We went to countless games, many of them hours away on winding mountain roads to towns in the middle of nowhere on long and stormy winter nights. Coach never made a big deal or made me feel like a loser if I couldn’t drive because of work and had to send my kid with him or another family.
I found out that Coach actually lived over an hour from where the kids practiced, and in the mountains where it snowed, so he was doing many times as much driving as any of the rest of us and often in unpleasant conditions.
But he was always there. Even in the offseason, he had open gym nights so the kids could still gather and work on their skills.
I can’t imagine he was getting rich off of this endeavor, as our fees were really reasonable, even for a single mom. All I could figure was that kids getting to play sports really mattered to him.
He apparently had been doing it for decades, and from what I saw, he was unique and different from a lot of other coaches out there.
He yelled, of course, but not in a berating way like I saw other coaches do.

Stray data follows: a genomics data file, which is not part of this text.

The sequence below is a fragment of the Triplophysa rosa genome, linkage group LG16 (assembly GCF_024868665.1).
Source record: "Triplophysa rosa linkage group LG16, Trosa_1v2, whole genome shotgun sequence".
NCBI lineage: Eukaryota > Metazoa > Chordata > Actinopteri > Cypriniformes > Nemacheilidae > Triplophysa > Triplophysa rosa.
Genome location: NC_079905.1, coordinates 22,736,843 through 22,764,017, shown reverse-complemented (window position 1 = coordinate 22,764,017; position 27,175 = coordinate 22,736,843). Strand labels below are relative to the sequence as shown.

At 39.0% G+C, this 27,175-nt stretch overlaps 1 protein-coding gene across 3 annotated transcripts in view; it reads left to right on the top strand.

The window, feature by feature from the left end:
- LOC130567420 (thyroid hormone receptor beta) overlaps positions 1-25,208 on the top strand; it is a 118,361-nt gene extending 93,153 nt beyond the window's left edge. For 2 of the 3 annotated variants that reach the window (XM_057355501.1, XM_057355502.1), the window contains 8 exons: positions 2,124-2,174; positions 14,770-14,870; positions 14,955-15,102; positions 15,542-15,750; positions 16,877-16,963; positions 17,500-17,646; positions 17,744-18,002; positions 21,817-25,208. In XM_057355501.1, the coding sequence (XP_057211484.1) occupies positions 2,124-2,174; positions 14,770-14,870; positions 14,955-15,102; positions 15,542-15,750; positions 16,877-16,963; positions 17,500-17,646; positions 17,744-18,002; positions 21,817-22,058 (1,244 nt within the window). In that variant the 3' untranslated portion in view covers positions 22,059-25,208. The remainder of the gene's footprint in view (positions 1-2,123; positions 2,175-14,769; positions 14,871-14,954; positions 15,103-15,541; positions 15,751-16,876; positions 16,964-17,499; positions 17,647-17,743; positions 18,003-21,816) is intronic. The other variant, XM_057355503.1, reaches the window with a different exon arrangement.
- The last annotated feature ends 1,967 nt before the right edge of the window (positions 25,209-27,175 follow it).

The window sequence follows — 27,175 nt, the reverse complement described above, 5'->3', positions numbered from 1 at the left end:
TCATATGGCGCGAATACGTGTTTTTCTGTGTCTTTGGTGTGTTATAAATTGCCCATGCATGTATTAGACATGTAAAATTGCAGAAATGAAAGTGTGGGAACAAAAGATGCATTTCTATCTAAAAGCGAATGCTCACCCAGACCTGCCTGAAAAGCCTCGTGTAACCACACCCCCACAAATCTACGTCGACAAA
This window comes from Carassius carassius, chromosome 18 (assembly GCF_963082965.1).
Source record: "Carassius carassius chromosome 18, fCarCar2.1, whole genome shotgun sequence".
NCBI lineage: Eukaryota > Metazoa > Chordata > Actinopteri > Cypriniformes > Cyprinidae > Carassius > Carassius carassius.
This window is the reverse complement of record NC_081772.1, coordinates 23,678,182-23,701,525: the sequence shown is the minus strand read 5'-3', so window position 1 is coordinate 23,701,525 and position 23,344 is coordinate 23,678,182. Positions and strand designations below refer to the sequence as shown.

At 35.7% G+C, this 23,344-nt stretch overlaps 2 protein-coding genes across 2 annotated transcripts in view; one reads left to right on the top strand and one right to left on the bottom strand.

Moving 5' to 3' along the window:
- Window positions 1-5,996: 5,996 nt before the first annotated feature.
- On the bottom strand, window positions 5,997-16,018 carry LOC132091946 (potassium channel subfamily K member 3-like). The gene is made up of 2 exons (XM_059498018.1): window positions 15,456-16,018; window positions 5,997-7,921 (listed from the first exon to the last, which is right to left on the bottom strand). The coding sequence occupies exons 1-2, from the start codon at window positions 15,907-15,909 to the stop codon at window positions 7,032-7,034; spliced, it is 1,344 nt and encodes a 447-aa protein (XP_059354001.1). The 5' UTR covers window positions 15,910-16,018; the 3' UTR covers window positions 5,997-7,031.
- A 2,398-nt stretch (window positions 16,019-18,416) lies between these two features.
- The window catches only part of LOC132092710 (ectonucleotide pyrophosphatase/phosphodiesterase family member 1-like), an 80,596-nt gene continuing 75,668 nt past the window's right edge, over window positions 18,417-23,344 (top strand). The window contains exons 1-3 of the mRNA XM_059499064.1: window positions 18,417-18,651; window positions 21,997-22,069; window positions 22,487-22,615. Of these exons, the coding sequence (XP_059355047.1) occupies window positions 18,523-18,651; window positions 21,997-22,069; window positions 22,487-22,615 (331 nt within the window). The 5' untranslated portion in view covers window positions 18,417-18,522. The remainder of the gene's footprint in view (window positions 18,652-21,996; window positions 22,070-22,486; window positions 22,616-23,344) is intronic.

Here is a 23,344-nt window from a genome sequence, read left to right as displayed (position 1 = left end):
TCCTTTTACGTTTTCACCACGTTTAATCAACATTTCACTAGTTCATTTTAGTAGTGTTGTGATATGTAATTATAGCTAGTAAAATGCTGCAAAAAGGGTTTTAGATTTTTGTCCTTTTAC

He was actually a good sport, which I noticed is often missing in organized athletics. I never saw him throw a giant man fit or encourage dirty play, which I witnessed more than once from other men coaching other teams.
I sometimes took the opportunity to mom-style shame those bad sport / awful role model coaches because it seemed like someone needed to point out their awful behavior, and I’m OK being that person. But, that’s another story.
Our coach treated the kids, refs, and parents with respect. He called the boys out on nonsense, had high expectations and consistently pointed them towards the importance of having a positive character. I guess those are all the things you'd want in a coach.
While he also wanted to win, you could feel the focus on the boys growing into good men.
And, grow they did- both as players who won enough of the time to make it entertaining and as young men who were refreshingly nice to be around.
We watched the team develop from being so polite they practically handed the ball to the other team and moved out the way so they could shoot, to becoming a competitive force that went a ways into the finals by my son’s Senior year.
The first season was bizarre. I’d spent 13 years telling my son to be gentle, and I suddenly found myself screaming, “Take the freaking ball!!!!”